The Malta Independent 21 September 2021, Tuesday

National post-pandemic strategy: how do we remain resilient and competitive?

Owen Bonnici Friday, 23 July 2021, 11:37 Last update: about 3 months ago

This is what Malta will do in order to make sure that we, as a country sustain our resilience and our competitiveness:

* Strengthen and prioritise a compliance and enforcement culture. Nurture a national conscience built on purpose, public interest, good governance, transparency and accountability.

* Support investment in digital infrastructure, skills and services. Close the digital divide to ensure all members of society and all types of business are fully able to embrace digital technology to improve the way we live and work.

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* Foster the safeguarding of natural assets. Focus on systematic education, conservation and the transition towards a more sustainable way of living in harmony with the environment for the bene t of current and future generations.

* Reinforce disaster recovery preparedness, critical capabilities and ecosystems to enhance resilience. Ensure the availability of critical physical and social infrastructure such as food, water, energy and health as well as digital, air and sea connectivity.

 

The National post-pandemic strategy seeks to answer three key questions through 114 distinct initiatives.  The third and last questions deals precisely with the initiatives we must undertake in order to remain competitive and resilient.

The pandemic was a learning experience for the whole world.  It came unexpectedly on us and it threw a light on the need that we have as a country to increase our ability to respond to future crises.

To this end, disaster-recovery capabilities must be strengthened and long-term plans for more robust sea, land, air, energy and digital connectivity must be established. The post-pandemic strategy in fact proposes the creation of a framework for the setting up and financing of a disaster-recovery fund that can provide a safety net for future generation.

Resilience is not only about funds and safety nets but in intimately linked with the need of protecting our natural resources which is an issue that is of great concern to citizens. Let me explain.

It is a fact that for many people the only solace throughout the height of the pandemic was nature.  Many went on foot or used a bicycle to enjoy open spaces or explore parts of the island which were previously unknown to them.

People engaged with nature in a way which was different from before.

Malta has its own distinct natural landscape and even more distinct built environment that ranges from Inajdra and Hagar Qim to the impressive fortifications and bastions.  Truly our country is beautiful and rich in history.

Arguably even more impressive than our land environment is the sea which surrounds us and the fantastic world which lies underneath.  The water which makes us an island is full of biodiversity and opportunity, in equal measure.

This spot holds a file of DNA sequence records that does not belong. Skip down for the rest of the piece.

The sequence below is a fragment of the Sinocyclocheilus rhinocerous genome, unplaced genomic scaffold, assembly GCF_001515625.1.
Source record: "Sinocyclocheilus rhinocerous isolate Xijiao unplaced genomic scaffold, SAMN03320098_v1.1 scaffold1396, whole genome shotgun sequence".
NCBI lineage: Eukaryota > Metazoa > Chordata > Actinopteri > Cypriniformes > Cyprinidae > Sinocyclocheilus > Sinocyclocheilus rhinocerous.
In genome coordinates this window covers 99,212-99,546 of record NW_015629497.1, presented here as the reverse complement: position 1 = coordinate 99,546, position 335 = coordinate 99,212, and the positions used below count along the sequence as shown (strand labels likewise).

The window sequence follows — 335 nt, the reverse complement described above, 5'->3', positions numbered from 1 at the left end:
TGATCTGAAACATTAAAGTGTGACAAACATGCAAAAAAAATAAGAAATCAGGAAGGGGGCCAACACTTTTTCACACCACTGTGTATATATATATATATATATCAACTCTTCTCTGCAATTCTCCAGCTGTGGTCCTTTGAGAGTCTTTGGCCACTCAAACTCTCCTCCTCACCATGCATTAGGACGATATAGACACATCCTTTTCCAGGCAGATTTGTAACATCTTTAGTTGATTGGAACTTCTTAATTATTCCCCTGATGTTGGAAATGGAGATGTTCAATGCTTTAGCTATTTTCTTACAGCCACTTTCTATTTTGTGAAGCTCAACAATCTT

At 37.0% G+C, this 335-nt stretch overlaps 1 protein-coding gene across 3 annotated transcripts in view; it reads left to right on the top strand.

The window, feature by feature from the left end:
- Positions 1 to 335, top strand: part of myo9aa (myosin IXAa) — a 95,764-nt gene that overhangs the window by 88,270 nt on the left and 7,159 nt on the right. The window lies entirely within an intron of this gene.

However, all these assets are under threat from rapid population growth, pollution, climate change and over-development.  The environment was the number one concern during a public consultation in 2020 on the reform of Malta’s Constitution, with concerns also raised about preserving our heritage and patrimony.

Truly, balancing the needs of our economy with the need to protect our surroundings has been a huge challenge for Malta for many generations, particularly so given the small size of our country.  The Ombudsman’s Opinion on the State of the Environment Report 2018  listed a number of urgent problems needing to be tackled, including over-use of private cars; noise and air pollution; soil erosion; inefficient management of resources and waste disposal; the presence of nitrate in groundwater and mercury in marine waters; marine litter and micro-plastics; and over fishing.

We have no other option but to invest in tackling these problems and preserving Malta’s natural assets if we want our country to remain resilient and competitive. Work on this front had already started prior to the pandemic and the government is in the process of developing a National Strategy for the Environment, underpinned by a Vision for 2050 and strategic framework based on ‘wellbeing first’.

I believe we have a huge opportunity to strengthen our environmental resources at a time when public appreciation of natural assets is at its peak. To achieve this goal, we need to learn from the spirit of community that has been characterized our country during the pandemic.  Also, we must bring together research, innovation, public policy, the private sector and society to advance together the green agenda.

The pandemic has also thought us how crucial it is that society pulls the same rope to follow laws developed in the common interest.   We must foster a greater sense of responsibility at community level, founded on principles of good governance, transparency and accountability.

This means pushing forward a culture of ethical behaviour to make sure that everyone contributes to the common good. We also want to make sure every individual and business has equal access to the world of digital technology, to improve the way we do things, we work and live.

To this end we will invest in robust infrastructure, while supporting adults, particularly the elderly and the vulnerable, to develop the digital skills they need in today’s world.

I am confident that we will make it and Malta keeps going from strength to strength.

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